Mark Rothko biography
Mark Rothko was born Marcus Rothkowitz on September 25, 1903, in Dvinsk, Russia. In 1913 his family left Russia and settled in Portland, Oregon. Rothko attended Yale University, New Haven, on a scholarship from 1921 to 1923. He left Yale prematurely and moved to New York. In 1925 he studied under Max Weber at the Art Students League. He participated in his first group exhibition at the Opportunity Galleries, New York, in 1928. During the early 1930s Rothko became a close friend of Milton Avery and Adolph Gottlieb. His first solo show took place at the Portland Art Museum, Oregon, in 1933.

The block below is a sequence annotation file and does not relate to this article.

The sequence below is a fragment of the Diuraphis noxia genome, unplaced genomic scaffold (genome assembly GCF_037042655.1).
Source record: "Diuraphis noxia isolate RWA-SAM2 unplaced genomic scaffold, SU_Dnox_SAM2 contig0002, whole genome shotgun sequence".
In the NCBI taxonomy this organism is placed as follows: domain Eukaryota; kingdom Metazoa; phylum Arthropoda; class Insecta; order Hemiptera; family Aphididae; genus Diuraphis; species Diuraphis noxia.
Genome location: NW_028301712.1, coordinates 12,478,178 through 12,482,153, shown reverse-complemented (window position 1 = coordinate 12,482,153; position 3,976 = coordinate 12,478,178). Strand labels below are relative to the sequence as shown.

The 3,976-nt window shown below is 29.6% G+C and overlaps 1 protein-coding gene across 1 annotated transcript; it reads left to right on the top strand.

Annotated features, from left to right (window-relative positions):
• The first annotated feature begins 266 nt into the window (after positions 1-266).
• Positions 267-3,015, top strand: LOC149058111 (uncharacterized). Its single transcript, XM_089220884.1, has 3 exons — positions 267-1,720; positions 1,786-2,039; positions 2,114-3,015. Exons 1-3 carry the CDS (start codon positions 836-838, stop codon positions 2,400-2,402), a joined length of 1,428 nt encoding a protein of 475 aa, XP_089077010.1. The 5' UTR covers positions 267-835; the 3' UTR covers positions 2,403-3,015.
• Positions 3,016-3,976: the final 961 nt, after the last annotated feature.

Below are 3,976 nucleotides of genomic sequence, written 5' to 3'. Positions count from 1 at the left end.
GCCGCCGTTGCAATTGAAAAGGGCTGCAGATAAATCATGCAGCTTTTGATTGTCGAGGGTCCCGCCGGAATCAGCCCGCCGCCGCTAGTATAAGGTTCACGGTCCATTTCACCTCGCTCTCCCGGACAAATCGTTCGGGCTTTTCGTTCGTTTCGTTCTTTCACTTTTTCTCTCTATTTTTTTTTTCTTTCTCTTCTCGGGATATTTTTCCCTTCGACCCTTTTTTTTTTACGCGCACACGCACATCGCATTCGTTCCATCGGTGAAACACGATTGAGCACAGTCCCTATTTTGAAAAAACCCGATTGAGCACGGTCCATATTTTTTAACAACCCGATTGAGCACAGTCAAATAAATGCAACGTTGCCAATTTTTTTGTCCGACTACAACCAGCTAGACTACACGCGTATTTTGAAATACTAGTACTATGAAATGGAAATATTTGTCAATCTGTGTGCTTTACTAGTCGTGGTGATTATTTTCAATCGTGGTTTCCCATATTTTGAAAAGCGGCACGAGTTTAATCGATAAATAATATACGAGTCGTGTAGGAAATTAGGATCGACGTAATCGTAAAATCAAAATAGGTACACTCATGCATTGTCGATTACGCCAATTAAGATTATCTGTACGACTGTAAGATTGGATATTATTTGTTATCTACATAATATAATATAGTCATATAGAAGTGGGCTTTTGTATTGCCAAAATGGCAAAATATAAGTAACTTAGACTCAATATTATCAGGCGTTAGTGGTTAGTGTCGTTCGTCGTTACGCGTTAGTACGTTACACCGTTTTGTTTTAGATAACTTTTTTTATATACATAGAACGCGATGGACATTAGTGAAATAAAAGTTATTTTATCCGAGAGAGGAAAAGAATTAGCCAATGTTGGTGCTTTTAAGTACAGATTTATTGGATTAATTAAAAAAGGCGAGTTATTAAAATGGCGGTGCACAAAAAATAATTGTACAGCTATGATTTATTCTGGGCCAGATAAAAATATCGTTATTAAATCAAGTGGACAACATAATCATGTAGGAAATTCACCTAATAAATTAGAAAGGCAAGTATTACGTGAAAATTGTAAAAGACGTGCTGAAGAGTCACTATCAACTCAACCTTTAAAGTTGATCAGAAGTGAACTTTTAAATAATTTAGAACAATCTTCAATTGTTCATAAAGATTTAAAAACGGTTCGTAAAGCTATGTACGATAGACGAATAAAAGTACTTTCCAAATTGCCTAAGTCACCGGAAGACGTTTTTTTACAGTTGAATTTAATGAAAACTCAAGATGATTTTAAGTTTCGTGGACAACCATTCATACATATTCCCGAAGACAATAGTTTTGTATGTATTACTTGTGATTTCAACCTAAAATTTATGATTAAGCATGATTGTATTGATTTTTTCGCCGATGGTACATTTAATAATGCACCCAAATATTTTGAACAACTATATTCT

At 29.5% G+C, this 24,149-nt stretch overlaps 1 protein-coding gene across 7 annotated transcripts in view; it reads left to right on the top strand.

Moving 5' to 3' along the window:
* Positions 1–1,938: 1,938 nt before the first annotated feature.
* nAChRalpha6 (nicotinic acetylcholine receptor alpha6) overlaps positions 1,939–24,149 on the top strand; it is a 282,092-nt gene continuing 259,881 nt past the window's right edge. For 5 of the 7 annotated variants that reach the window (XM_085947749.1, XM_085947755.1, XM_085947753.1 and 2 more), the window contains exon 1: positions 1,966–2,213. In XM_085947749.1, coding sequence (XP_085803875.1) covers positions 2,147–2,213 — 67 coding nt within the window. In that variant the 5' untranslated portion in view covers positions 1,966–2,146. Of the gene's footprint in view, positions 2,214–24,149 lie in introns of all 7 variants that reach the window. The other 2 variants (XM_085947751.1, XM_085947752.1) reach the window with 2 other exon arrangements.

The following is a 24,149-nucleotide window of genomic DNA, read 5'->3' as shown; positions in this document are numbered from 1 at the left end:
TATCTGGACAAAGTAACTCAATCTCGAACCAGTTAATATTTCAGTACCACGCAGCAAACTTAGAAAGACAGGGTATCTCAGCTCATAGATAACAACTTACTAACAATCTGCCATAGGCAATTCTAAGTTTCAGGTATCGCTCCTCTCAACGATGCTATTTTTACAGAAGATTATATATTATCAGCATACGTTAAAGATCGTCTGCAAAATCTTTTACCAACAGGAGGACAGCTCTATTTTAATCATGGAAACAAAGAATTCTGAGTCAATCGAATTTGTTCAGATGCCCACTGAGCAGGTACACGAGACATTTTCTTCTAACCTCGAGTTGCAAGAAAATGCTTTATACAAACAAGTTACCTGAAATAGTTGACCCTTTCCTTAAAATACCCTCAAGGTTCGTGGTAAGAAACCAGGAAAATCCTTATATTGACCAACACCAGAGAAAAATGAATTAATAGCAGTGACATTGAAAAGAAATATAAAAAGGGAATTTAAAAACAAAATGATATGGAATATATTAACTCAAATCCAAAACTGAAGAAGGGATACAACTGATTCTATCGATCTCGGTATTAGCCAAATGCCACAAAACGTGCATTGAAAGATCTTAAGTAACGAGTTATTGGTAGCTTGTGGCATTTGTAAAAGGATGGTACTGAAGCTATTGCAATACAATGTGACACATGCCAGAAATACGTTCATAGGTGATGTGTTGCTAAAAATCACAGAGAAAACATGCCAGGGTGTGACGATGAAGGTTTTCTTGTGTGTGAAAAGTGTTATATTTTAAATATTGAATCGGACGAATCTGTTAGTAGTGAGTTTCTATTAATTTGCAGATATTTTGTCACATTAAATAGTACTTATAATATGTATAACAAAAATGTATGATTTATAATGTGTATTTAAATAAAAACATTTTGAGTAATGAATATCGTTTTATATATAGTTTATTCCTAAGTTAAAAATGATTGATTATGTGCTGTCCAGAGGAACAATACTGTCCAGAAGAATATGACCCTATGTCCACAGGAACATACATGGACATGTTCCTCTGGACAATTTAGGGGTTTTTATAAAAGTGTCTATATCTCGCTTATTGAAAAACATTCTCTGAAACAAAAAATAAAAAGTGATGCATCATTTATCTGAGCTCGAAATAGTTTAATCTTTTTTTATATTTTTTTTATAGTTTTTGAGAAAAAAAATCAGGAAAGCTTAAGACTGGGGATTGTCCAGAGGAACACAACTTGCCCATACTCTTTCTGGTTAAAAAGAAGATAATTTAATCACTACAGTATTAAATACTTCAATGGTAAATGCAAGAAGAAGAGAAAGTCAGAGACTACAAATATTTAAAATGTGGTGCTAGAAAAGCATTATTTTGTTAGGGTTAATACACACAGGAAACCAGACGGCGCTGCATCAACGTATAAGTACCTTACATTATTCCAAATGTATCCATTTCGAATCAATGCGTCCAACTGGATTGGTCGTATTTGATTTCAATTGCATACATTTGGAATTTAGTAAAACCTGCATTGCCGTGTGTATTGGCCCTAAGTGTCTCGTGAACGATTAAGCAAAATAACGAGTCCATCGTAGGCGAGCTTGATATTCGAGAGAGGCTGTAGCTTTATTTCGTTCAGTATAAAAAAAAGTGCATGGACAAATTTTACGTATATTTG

Mark Rothko artRothko’s first solo exhibition in New York was held at the Contemporary Arts Gallery in 1933. In 1935, together with William Baziotes, Gottlieb, and others, Rothko founded the Ten, a group of artists sympathetic to abstraction and expressionism that exhibited until 1940. He executed easel paintings for the Works Progress Administration Federal Art Project from 1936 to 1937. By 1936 Rothko knew Barnett Newman. In the early 1940s he worked closely with Gottlieb, developing a painting style with mythological content, simple flat shapes, and imagery inspired by so-called primitive art. By mid-decade his work incorporated Surrealist techniques and images. In the autumn of 1943, Rothko returned to New York. He met with noted collector and art dealer Peggy Guggenheim, but she was initially reluctant to take Mark Rothko artworks. Peggy Guggenheim gave Rothko a solo show at Art of This Century, New York, in 1945.